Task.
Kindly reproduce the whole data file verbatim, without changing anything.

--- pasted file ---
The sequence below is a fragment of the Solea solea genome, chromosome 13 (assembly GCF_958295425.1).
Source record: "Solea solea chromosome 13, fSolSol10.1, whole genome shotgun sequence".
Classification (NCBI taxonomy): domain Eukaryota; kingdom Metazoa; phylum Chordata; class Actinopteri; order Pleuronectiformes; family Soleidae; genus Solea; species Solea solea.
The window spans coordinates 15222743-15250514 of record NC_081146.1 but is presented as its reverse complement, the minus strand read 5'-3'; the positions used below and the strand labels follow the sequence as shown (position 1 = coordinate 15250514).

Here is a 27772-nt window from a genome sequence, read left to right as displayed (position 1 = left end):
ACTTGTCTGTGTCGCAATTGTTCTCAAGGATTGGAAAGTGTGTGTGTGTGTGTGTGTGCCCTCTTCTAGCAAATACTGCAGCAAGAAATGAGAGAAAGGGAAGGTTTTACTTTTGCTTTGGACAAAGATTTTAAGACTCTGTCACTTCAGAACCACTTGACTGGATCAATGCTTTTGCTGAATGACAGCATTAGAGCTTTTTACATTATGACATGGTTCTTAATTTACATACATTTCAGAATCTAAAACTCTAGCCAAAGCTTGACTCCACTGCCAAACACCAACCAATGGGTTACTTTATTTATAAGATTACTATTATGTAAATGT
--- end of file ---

The sequence below is a fragment of the Solea solea genome, chromosome 13 (assembly GCF_958295425.1).
Source record: "Solea solea chromosome 13, fSolSol10.1, whole genome shotgun sequence".
Classification (NCBI taxonomy): domain Eukaryota; kingdom Metazoa; phylum Chordata; class Actinopteri; order Pleuronectiformes; family Soleidae; genus Solea; species Solea solea.
The window spans coordinates 15222743-15250514 of record NC_081146.1 but is presented as its reverse complement, the minus strand read 5'-3'; the positions used below and the strand labels follow the sequence as shown (position 1 = coordinate 15250514).

Here is a 27772-nt window from a genome sequence, read left to right as displayed (position 1 = left end):
ACTTGTCTGTGTCGCAATTGTTCTCAAGGATTGGAAAGTGTGTGTGTGTGTGTGTGTGCCCTCTTCTAGCAAATACTGCAGCAAGAAATGAGAGAAAGGGAAGGTTTTACTTTTGCTTTGGACAAAGATTTTAAGACTCTGTCACTTCAGAACCACTTGACTGGATCAATGCTTTTGCTGAATGACAGCATTAGAGCTTTTTACATTATGACATGGTTCTTAATTTACATACATTTCAGAATCTAAAACTCTAGCCAAAGCTTGACTCCACTGCCAAACACCAACCAATGGGTTACTTTATTTATAAGATTACTATTATGTAAATGT